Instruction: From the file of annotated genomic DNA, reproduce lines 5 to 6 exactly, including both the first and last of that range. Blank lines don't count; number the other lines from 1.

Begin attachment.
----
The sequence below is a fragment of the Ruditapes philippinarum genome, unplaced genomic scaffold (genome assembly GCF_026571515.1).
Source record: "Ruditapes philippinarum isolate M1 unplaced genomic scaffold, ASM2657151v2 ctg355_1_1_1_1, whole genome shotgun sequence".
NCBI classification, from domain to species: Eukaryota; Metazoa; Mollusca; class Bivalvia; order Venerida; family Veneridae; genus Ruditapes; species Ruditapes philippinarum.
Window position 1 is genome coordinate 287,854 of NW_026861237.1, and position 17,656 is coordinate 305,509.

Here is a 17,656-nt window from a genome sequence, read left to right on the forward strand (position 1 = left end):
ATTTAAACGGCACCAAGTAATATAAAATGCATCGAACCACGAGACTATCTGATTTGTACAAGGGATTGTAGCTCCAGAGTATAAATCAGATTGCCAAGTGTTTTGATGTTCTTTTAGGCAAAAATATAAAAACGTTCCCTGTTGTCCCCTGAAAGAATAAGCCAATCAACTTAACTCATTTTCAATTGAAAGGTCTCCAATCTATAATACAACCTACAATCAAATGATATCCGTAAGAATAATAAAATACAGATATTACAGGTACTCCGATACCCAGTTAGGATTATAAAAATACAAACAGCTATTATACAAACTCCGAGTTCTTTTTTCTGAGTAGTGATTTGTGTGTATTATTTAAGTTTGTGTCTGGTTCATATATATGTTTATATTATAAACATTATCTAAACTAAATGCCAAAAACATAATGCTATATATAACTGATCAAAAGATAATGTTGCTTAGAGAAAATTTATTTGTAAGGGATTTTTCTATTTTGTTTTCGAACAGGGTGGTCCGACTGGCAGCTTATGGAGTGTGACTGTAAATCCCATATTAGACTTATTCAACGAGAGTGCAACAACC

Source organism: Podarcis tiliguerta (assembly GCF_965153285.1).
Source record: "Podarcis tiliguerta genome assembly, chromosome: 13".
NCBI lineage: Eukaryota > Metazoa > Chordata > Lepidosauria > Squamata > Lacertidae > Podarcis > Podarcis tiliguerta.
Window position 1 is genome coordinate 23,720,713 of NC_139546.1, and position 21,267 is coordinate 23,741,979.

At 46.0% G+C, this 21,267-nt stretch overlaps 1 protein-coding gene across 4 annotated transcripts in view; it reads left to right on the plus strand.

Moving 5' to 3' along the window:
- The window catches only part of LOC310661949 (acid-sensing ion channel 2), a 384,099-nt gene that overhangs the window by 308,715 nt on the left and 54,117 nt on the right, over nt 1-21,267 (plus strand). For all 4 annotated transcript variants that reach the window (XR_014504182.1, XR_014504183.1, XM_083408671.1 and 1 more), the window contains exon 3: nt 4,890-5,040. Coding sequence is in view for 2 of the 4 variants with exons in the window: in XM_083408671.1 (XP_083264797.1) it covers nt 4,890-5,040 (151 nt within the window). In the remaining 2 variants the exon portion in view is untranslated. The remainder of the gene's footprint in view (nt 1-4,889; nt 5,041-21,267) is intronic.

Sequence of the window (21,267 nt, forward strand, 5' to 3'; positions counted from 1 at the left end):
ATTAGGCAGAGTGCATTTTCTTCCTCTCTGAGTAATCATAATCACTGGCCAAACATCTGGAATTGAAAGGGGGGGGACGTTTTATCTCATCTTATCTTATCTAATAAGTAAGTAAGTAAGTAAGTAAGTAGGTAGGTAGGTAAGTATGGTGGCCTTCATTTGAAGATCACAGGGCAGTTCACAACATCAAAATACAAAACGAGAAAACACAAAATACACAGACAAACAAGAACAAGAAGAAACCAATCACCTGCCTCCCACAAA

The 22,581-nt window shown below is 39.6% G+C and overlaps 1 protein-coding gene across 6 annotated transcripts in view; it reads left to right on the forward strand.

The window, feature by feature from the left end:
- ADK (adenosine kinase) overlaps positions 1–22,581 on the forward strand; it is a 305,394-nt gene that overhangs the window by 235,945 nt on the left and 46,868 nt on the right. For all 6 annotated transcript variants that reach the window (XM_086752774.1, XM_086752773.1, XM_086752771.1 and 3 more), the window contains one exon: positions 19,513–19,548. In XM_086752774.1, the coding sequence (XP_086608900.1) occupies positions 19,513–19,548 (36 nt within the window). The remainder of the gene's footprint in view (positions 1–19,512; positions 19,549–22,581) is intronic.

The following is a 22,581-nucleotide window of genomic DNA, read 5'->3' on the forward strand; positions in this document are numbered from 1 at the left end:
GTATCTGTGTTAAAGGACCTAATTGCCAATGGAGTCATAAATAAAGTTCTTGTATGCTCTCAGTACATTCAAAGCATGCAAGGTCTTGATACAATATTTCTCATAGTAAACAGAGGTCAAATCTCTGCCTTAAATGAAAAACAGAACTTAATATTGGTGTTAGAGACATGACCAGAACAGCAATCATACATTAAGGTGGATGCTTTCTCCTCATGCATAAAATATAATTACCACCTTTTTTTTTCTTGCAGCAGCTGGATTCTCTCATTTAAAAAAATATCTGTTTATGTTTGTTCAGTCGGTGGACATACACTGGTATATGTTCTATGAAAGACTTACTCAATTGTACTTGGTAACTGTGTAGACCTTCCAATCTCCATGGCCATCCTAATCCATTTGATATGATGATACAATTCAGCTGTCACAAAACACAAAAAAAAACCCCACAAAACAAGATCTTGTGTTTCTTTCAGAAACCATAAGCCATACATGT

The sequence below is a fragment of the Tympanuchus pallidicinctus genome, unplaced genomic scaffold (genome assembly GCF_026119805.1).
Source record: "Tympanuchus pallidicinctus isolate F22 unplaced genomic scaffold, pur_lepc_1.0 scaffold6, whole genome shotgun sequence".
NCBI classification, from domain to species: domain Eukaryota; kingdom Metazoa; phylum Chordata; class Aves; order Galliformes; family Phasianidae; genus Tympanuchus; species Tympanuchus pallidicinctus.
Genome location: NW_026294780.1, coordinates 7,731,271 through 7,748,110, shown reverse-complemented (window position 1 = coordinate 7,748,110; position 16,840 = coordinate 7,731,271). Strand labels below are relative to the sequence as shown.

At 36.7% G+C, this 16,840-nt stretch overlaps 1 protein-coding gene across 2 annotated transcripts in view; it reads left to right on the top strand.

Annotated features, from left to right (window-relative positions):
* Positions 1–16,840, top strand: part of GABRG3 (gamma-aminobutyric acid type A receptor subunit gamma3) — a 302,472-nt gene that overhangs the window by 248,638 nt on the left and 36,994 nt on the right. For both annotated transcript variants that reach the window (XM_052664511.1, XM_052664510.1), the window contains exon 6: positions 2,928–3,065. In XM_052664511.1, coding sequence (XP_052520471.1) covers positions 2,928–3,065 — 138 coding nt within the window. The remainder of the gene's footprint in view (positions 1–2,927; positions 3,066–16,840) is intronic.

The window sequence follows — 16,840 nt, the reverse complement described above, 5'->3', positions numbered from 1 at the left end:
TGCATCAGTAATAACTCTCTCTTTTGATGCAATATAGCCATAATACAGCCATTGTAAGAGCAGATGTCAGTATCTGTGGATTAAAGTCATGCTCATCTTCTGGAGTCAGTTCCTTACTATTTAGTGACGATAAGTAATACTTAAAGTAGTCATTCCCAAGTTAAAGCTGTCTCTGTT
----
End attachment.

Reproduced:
Here is a 17,656-nt window from a genome sequence, read left to right on the forward strand (position 1 = left end):
ATTTAAACGGCACCAAGTAATATAAAATGCATCGAACCACGAGACTATCTGATTTGTACAAGGGATTGTAGCTCCAGAGTATAAATCAGATTGCCAAGTGTTTTGATGTTCTTTTAGGCAAAAATATAAAAACGTTCCCTGTTGTCCCCTGAAAGAATAAGCCAATCAACTTAACTCATTTTCAATTGAAAGGTCTCCAATCTATAATACAACCTACAATCAAATGATATCCGTAAGAATAATAAAATACAGATATTACAGGTACTCCGATACCCAGTTAGGATTATAAAAATACAAACAGCTATTATACAAACTCCGAGTTCTTTTTTCTGAGTAGTGATTTGTGTGTATTATTTAAGTTTGTGTCTGGTTCATATATATGTTTATATTATAAACATTATCTAAACTAAATGCCAAAAACATAATGCTATATATAACTGATCAAAAGATAATGTTGCTTAGAGAAAATTTATTTGTAAGGGATTTTTCTATTTTGTTTTCGAACAGGGTGGTCCGACTGGCAGCTTATGGAGTGTGACTGTAAATCCCATATTAGACTTATTCAACGAGAGTGCAACAACC